Clock domain crossing is now a fact of life in many systems-on-chip (SoC) – a natural consequence of the need to integrate intellectual property (IP) cores from many sources and the physics of trying to get high-speed clock signals from one side of a chip to another without having to come up with arcane skew-compensation techniques.
In this scenario, the idea of making clocked cores communicate with each other using asynchronous protocols is very attractive. It offers the possibility to reduce the timing-closure loop for full-chip designs by relaxing some of the clocking requirements. Is globally asynchronous, locally synchronous (GALS) design inevitable? I talked to Real Intent CTO Pranav Ashar to find out how the EDA company is seeing the use of GALS increase – but it’s not a slam-dunk yes.
“GALS as such is not a new thing. People have been talking about this in the research community for more than 20 years,” says Ashar. “But a lot of it has really come to the fore in recent years. One of the reasons is that you can’t route the same clock to all parts of the chip without a lot of overhead of managing skew.
“Another area where GALS is very relevant is in power management. If I have a very diverse set of requirements and energy requirements, such as DSP-like computation that I need to do very quickly, it makes sense to run that at high frequency at a high Vdd. You want to have a separate island for that.
“A lot depends on the motivations. There can be diffferent situations for going for GALS,” says Ashar.
The key question is whether the overall design allows functional partitioning that makes GALS more attractive than a conventional synchronous design approach that allows for different clock speeds within islands.
“GALS makes sense where there are islands of computation that can be local and the scope of dependence is limited. It is a little like writing a software program. If I can encapsulate data and call a procedure and I can divide up my computation in that manner, that makes it amenable to a GALS-like paradigm.”
Pranav notes: “You need to bear in mind that there is generally an overhead to asynchronous communication protocols. The protocol will probably waste some clock cycles. There is a latency to these protocols and you need to compensate for the latency, hide it or work with a protocol where the delay is small enough.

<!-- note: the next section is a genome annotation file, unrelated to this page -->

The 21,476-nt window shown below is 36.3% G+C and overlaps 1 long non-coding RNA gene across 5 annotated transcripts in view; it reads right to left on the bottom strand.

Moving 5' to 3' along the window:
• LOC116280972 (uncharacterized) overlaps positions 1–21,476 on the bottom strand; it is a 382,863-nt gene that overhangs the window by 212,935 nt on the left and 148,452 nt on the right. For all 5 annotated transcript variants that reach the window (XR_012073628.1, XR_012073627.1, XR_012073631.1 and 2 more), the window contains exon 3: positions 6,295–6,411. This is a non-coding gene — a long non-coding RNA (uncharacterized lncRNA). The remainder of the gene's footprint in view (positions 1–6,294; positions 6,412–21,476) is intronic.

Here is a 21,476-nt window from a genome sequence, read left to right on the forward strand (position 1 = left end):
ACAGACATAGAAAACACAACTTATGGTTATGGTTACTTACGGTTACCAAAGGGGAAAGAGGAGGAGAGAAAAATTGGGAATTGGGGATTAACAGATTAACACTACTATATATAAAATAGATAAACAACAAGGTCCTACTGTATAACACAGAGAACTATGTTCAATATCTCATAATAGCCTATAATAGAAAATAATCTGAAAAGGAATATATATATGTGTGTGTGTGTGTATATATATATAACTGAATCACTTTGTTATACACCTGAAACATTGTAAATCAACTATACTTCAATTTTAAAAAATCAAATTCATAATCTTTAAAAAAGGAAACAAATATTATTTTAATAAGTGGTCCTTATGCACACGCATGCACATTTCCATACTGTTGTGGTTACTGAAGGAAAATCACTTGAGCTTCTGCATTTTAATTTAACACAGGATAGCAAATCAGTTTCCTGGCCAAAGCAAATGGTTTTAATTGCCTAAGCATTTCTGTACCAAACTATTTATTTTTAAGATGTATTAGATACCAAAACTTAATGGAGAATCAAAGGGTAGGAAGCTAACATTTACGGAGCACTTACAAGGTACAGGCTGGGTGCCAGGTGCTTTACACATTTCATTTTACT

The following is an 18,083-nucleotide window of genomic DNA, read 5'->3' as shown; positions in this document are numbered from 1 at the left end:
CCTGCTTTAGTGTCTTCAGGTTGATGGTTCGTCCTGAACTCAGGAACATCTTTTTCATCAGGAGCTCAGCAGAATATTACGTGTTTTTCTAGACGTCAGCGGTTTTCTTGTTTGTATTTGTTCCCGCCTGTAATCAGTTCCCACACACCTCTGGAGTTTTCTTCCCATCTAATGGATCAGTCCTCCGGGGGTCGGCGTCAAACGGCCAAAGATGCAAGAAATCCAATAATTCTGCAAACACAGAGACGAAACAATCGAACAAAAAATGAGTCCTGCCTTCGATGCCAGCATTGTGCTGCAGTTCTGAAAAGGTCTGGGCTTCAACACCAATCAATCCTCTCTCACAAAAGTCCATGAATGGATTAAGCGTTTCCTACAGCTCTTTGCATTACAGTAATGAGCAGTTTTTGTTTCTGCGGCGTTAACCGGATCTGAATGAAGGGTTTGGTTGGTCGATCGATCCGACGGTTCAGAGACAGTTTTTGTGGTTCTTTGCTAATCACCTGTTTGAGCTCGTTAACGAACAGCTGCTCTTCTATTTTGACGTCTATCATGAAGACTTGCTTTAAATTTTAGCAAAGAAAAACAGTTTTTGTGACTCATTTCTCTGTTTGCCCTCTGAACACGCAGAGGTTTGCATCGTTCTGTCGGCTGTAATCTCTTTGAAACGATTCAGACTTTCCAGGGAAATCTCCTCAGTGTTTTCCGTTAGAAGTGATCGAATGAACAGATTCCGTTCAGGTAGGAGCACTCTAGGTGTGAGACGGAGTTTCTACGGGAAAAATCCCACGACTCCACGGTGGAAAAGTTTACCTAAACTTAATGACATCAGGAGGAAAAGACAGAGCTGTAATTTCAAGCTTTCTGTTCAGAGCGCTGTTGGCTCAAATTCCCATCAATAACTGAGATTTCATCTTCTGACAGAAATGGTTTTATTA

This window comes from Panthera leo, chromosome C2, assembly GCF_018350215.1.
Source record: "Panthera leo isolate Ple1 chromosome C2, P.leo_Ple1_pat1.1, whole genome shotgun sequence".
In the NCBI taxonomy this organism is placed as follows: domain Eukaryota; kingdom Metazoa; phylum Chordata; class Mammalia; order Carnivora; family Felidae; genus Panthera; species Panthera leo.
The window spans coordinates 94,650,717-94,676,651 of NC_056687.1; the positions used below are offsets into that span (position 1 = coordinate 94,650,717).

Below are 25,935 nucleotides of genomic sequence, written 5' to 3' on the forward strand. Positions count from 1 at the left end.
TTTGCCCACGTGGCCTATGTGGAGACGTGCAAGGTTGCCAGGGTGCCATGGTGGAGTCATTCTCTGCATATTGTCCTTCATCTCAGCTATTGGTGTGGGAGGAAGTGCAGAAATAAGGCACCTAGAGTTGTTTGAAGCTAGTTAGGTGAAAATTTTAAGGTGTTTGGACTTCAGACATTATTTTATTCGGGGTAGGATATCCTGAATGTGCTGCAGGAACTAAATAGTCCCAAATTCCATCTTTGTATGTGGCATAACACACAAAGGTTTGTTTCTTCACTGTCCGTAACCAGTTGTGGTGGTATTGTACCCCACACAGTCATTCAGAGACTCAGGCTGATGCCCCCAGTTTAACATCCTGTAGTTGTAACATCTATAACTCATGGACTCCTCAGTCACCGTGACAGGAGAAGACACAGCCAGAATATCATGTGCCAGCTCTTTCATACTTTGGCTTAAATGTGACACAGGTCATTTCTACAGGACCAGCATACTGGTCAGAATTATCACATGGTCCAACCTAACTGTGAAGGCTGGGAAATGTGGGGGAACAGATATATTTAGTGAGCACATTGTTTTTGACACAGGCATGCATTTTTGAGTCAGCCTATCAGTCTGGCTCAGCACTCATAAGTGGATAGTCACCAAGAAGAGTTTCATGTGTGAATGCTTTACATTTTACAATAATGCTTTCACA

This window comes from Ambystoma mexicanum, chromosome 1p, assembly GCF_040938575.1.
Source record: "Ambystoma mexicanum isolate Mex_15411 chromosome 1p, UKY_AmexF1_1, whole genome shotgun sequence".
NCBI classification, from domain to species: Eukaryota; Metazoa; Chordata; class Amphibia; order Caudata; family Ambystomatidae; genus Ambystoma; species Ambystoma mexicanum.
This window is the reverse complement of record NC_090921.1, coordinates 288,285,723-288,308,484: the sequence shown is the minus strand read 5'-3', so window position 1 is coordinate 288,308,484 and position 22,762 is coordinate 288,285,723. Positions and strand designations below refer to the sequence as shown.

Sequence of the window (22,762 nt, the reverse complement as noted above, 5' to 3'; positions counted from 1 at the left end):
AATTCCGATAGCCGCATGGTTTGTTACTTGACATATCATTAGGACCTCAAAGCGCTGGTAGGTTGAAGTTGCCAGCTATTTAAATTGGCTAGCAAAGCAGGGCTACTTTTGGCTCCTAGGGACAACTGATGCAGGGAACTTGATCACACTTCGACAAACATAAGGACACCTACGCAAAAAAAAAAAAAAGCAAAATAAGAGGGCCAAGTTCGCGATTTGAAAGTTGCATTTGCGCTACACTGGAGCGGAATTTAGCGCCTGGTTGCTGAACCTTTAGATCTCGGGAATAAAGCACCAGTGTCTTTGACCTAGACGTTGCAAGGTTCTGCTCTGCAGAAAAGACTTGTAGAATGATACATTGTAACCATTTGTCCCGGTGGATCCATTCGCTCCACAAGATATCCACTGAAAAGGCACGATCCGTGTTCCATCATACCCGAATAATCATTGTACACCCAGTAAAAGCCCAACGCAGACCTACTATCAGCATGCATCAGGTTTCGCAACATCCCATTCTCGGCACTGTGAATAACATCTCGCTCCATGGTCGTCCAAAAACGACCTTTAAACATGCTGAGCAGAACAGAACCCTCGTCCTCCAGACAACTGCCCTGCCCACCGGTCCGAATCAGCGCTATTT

“If the design implements some sort of pipeline where I can hide the latency of the asynchronous protocol in the pipeline, then GALS makes sense. The principles are not different from what software engineers and hardware designers have been working with in traditional architectures,” Ashar explains.
Although GALS relaxes timing requirements by forcing logic to only accept data once the handshake phase is complete, it introduces verification requirements of its own.
“The fundamental problem is that asynchronous interfaces have the potential for metastability, which introduces functional unpredictability. The value will be random for a certain amount of time. If downstream logic can’t handle that, it will cause problems. There is also the issue that metastability for a period is effectively a short and that will cause electrical problems in the design,” Ashar explains.
“How to design or implement an async interface is fairly standard at a textbook level. You need a synchroniser, which is typically a pair of flops. The electrical properties are such that metastability is limited to the connection between the first and second flop. Designers will use different numbers of these flops. Some may have more than one [synchronizer]. The implementation styles and detail vary quite a bit. But the basic principle is to trap the metastability there but that does not get rid of the randomness in itself.
“So your protocol needs to be cognizant of the potential for randomness. Some of the asynchronous protocols are quite sophisticated these days. The protocol may not be a simple handshake: it may have a nesting of control or could be more like a FIFO,” says Ashar.
The variability in design styles creates complexity in verification. Ashar says: “Doing verification with acceptable automation is the hard part. You have to drill down to how it’s trying to deal with metastability and then come back to generate checks.
“We’ve been working on this for more than ten years and we’ve assimilated a lot of feedback from customers. In the process, we’ve developed a fairly robust set of technologies that are able to handle the diversity.
“One of the things about the verification of asynchronous crossings is that this is one of the areas where simulation is deficient in being able to handle potential problems. In verification in general, over time we’ve separated timing and logic simulation. As a result, logic simulation is not equipped to identify bugs in the context of these protocols.
“Over the last ten years GALS has become predominant enough to become a key sign-off parameter and it needs a specialised solution,” says Ashar, who points to the use of more formal, static-verification techniques.
“One of the benefits of static verification is that it allows you to get away from simulation. For GALS, once you have identified the nature of the protocol and you have signed off on it using static technqiues you can be confident that, for that protocol, the transfers will work correctly.”